JFK’s Camelot Was Real

Why America still loves John F. Kennedy

381091 23: President John F. Kennedy laughs during a press conference August 9, 1963. (Photo by National Archive/Newsmakers)

President John F. Kennedy laughs during a press conference August 9, 1963. (Photo: National Archive/Newsmakers)

At a time in American history when the last two presidents representing both political parties have suffered from high disapproval, and disapproval of Congress has reached an almost unimaginable high of nearly three-quarters of the nation according to Real Clear Politics, John F. Kennedy remains widely admired and approved by the American people.

In late 2013 Gallup conducted a landmark survey of presidential popularity. While it is often said that presidential popularity rises after presidents leave office, Gallup analyzed polling for the 1,000 days that Kennedy was president and found that during that time, while he remained in office, the average number of Americans who believed that Kennedy was an outstanding or above average president—while he served and before he was assassinated—was a towering 74 percent. Gallup also found that Kennedy’s lowest approval rating while he was president was 58 percent, a figure that would be the envy of any president today.

Politicians today might ask themselves: What accounts for the magic of Kennedy’s popularity while he was office, which continues to this day?

Almost all presidential polling during the last decade has found that Kennedy was and remains the most popular president since Franklin Roosevelt with his highest popularity ratings from young people, who were not even alive while Kennedy was president.

Politicians today might ask themselves: What accounts for the magic of Kennedy’s popularity while he was office, which continues to this day?

Here is the answer I propose:

When I was a young man who came to Washington during the 1970’s and worked as a junior political assistant on the staff of Democratic Senator Birch Bayh, several of my bosses were former aides to John and Robert Kennedy. Late every Friday afternoon they would take me to the old Mayflower hotel where Kenny O’Donnell, the close friend and top aide to Jack and Bobby, would hold court and tell stories about the Kennedy years.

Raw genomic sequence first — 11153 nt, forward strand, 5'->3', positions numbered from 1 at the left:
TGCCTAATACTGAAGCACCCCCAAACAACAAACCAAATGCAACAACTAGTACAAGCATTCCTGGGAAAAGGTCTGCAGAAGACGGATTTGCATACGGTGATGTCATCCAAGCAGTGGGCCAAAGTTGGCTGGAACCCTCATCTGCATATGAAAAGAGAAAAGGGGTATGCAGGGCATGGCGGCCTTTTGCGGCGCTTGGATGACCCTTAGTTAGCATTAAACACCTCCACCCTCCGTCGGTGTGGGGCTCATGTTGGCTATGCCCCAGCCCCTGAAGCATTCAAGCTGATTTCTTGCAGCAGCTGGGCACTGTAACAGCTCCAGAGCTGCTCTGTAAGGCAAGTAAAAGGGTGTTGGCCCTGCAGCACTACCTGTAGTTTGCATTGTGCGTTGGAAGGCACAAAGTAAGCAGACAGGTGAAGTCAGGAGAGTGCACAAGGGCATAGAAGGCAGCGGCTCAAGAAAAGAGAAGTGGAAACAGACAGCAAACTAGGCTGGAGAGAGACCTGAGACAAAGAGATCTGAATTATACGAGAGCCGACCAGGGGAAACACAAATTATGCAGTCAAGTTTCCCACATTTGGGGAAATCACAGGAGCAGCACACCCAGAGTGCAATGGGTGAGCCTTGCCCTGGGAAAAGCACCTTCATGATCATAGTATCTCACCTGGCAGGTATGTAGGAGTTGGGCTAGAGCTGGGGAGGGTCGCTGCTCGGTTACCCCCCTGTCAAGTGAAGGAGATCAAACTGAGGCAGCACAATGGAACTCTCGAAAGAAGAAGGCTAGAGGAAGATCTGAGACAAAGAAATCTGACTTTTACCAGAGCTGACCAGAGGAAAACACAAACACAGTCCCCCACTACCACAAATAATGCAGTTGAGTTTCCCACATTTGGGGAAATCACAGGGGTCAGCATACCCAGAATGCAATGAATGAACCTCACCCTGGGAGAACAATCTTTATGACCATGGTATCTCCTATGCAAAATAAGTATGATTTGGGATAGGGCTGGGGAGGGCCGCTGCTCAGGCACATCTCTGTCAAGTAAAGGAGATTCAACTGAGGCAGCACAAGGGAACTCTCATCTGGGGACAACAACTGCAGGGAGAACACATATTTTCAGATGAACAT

I lived for those Friday afternoons, sipping bourbon I was too young to drink and smoking cigars I was too young to smoke and listening to Kenny tell us about the hope and dreams he shared with Jack and Bobby when they stood together at the center of power in the White House. As someone who still calls himself a “Kennedy Democrat” today I remember vividly many of the things Kenny told us.

I was the youngest guy in the room by far, and one afternoon I asked Kenny what advice he would offer to someone just starting out in politics. He thought for a few moments and finally said:

“Son, there were mornings when we would get to work early and Jack and Bobby and I would sit in the Oval Office and talk about how we could change the world that day.”

And they did.

And this is the core of the answer to the question about why the magic of the Kennedy appeal has endured so powerfully for so long:

Most Americans believed while Kennedy was president, and continue to believe today, that JFK embodied a politics of idealism and aspiration where both those who lead and those who follow should work to make politics a nobler profession and make the world a better place. Kennedy first made his reputation as a war hero in the service of America and as a leader he offered what he called a set of challenges and not merely a set of promises, and after he asked Americans what we could do for our country he offered a Peace Corps and an Alliance for Progress and other proposals that paid little money to give Americans a chance to do something positive for their country and world.